Respondent registered the disputed domain name on November 1, 2001. The disputed domain name has not been used by Respondent and, at the time the Complaint was filed, resolved only to a generic “under construction” page.
Paragraph 15(a) of the Rules instructs this Panel to “decide a complaint on the basis of the statements and documents submitted in accordance with the Policy, these Rules and any rules and principles of law that it deems applicable.”
In view of Respondent's failure to submit a Response, the Panel shall decide this administrative proceeding on the basis of the Complainant's undisputed representations pursuant to paragraphs 5(e), 14(a) and 15(a) of the Rules.
Paragraph 4(a) of the Policy requires that the Complainant must prove each of the following three elements to obtain an order that a domain name should be cancelled or transferred:
(1) the domain name registered by the Respondent is identical or confusingly similar to a trademark or service mark in which the Complainant has rights;
(2) the Respondent has no rights or legitimate interests in respect of the domain name; and
(3) the domain name has been registered and is being used in bad faith.
Identical and/or Confusingly Similar
Complainant has sufficiently established rights in the BROADCOM mark through registration with the USPTO.
The disputed domain name is confusingly similar to Complainant’s mark. The addition of the characters “mpc” to the mark does not defeat confusing similarity, but rather, increases the likelihood of confusion as users of the <broadcommpc.com> domain will likely associate the “mpc” term with Complainant’s business and mark. See Space Imaging LLC v. Brownwell, AF-0298 (eResolution Sept. 22, 2000) (finding confusing similarity where the Respondent’s domain name combines the Complainant’s mark with a generic term that has an obvious relationship to the Complainant’s business); see also Caterpillar Inc. v. Quin, D2000-0314 (WIPO June 12, 2000) (finding that the disputed domain names <caterpillarparts.com> and <caterpillarspares.com> were confusingly similar to the registered trademarks CATERPILLAR and CATERPILLER DESIGN because “the idea suggested by the disputed domain names and the trademarks was that the goods and services offered in association with the domain name are manufactured by or sold by the Complainant or one of the Complainants approved distributors”).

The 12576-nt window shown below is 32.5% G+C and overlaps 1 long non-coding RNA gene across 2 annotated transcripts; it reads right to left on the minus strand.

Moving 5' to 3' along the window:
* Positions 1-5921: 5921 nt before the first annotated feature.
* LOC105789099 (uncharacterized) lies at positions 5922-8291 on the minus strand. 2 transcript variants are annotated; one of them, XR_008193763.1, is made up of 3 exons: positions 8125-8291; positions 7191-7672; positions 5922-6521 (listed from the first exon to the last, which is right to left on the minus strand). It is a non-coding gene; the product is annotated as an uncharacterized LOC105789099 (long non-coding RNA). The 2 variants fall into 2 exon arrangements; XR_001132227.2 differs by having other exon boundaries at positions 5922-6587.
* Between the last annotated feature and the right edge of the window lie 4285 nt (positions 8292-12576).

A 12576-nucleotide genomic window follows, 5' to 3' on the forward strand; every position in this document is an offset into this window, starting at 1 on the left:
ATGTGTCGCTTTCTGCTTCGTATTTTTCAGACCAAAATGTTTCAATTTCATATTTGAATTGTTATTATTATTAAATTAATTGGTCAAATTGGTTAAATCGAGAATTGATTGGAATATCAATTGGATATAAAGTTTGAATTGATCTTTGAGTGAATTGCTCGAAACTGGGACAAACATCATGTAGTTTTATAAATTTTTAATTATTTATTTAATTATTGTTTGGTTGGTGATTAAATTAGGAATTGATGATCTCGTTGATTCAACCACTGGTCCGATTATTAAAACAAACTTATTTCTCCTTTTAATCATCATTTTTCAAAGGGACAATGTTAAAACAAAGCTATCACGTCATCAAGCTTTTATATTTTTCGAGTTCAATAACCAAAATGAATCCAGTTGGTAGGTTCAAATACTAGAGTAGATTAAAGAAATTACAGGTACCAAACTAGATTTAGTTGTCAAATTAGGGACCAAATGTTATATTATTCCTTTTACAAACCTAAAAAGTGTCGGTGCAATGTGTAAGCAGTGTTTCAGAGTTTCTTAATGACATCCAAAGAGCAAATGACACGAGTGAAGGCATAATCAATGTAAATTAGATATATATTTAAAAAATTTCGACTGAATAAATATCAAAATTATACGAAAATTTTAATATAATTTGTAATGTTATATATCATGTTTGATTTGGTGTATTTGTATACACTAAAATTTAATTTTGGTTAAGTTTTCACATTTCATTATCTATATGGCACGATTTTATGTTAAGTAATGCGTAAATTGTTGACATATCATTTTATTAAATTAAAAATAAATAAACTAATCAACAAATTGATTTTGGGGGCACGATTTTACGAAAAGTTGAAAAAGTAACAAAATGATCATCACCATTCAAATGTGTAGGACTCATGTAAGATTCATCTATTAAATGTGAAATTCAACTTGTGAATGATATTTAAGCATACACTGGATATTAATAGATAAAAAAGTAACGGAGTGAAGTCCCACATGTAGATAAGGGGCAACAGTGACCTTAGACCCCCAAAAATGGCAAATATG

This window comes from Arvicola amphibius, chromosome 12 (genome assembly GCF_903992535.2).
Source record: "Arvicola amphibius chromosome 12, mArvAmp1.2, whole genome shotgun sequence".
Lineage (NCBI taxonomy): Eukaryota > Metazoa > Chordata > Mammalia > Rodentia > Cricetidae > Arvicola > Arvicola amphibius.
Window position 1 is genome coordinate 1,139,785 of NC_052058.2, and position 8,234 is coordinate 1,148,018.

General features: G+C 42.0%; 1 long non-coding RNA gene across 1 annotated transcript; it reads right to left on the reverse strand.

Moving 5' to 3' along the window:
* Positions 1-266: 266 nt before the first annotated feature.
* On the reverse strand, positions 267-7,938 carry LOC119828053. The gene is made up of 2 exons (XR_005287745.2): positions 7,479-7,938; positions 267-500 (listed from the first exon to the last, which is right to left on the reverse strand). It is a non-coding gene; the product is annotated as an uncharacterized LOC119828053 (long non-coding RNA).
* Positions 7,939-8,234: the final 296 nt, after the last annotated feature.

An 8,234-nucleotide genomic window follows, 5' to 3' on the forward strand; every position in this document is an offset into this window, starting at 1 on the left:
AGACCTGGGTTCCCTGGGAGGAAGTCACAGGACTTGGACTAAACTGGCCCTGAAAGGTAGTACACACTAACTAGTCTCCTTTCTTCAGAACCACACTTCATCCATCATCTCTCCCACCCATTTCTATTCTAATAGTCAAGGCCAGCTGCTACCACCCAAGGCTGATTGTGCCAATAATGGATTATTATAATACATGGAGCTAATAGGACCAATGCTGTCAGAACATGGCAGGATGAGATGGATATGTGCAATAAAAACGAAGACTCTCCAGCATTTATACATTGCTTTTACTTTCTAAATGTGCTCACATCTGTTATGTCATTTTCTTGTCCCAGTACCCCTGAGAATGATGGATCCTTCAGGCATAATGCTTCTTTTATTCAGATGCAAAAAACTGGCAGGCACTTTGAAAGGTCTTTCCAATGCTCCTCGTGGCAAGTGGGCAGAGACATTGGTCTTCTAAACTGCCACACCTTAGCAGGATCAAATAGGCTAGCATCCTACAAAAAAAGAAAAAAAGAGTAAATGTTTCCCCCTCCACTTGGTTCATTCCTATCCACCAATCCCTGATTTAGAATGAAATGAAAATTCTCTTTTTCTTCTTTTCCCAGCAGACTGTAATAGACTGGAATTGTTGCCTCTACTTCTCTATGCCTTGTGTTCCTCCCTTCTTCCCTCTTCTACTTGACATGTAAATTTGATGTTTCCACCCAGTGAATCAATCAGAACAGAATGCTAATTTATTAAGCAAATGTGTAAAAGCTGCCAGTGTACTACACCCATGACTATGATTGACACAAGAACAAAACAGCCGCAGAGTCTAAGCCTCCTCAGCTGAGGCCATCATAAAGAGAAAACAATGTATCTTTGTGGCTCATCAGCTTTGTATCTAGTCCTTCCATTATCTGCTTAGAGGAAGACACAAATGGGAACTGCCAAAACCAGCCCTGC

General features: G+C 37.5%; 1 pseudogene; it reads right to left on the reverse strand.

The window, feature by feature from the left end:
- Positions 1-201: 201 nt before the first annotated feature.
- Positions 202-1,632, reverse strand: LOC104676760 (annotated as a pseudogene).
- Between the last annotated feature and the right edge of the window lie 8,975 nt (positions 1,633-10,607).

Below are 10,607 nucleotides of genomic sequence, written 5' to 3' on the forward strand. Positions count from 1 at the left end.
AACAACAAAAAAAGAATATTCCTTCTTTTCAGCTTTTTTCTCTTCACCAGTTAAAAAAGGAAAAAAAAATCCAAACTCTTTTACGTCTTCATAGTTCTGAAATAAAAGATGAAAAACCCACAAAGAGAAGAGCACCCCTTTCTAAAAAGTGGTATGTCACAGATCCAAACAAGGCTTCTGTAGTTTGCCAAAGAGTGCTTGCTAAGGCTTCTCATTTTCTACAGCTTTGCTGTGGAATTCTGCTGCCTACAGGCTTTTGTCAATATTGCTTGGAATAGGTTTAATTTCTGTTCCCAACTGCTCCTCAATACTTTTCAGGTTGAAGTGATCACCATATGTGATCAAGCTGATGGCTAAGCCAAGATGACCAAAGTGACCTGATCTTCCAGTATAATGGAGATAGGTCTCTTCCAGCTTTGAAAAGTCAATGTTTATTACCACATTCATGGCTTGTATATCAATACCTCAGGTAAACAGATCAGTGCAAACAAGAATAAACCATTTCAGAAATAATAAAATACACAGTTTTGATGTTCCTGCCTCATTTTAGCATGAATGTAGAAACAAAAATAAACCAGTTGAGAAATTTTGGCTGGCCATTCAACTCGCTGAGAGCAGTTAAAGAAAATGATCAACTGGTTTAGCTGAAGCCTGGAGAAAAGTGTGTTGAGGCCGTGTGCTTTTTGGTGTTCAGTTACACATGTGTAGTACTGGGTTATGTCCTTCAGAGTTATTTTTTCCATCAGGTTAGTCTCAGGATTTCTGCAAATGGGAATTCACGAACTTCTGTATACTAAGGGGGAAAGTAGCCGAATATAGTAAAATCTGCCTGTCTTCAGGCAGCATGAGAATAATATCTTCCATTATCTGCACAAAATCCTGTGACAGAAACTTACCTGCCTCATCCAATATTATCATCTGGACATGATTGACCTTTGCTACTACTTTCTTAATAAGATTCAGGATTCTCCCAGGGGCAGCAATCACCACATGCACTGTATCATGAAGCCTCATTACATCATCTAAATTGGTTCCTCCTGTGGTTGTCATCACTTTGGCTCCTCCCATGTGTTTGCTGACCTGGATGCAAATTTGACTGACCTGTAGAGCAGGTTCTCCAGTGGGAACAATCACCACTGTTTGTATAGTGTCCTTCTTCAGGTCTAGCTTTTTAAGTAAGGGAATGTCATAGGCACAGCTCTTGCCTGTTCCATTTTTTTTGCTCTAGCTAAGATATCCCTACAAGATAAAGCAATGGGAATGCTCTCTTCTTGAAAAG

The inclusion of “.com” in the disputed domain name has no bearing on the “confusingly similar” inquiry. See Rollerblade, Inc. v. McCrady, D2000-0429 (WIPO June 25, 2000) (finding that the top level of the domain name such as “.net” or “.com” does not affect the domain name for the purpose of determining whether it is identical or confusingly similar); see also Busy Body, Inc. v. Fitness Outlet Inc., D2000-0127 (WIPO Apr. 22, 2000) (finding that "the addition of the generic top-level domain (gTLD) name ‘.com’ is likewise without legal significance since use of a gTLD is required of domain name registrants").
Accordingly, the Panel finds that Policy ¶ 4(a)(i) has been satisfied.
Rights or Legitimate Interests
Complainant has established that it has rights to and legitimate interests in the BROADCOM mark. Because Respondent has failed to submit a Response in this proceeding, the Panel may conclude that Respondent has no rights or legitimate interests in the disputed domain name. See Pavillion Agency, Inc. v. Greenhouse Agency Ltd., D2000-1221 (WIPO Dec. 4, 2000) (finding that Respondents’ failure to respond can be construed as an admission that they have no legitimate interest in the domain names).